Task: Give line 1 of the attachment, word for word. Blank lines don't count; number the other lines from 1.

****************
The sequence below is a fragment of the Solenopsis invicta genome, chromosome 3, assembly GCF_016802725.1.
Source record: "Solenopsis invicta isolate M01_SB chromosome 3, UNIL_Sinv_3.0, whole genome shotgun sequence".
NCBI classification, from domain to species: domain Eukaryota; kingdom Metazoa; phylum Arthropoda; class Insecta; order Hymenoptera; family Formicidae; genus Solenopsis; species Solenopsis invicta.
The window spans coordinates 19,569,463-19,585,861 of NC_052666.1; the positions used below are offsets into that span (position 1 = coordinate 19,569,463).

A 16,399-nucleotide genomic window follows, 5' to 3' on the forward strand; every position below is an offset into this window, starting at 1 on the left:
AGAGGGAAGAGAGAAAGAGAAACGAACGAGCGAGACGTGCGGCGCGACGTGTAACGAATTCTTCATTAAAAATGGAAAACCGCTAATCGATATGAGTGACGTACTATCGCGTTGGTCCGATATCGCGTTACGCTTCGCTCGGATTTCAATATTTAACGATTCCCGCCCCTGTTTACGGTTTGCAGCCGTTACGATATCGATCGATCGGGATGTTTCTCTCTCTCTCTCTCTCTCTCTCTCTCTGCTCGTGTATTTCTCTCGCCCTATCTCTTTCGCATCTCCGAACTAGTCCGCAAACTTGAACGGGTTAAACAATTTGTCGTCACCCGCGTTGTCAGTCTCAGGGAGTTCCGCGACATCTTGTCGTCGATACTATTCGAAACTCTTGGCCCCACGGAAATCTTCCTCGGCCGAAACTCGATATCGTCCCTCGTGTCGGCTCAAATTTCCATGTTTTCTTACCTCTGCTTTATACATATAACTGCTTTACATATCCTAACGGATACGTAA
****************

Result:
The sequence below is a fragment of the Solenopsis invicta genome, chromosome 3, assembly GCF_016802725.1.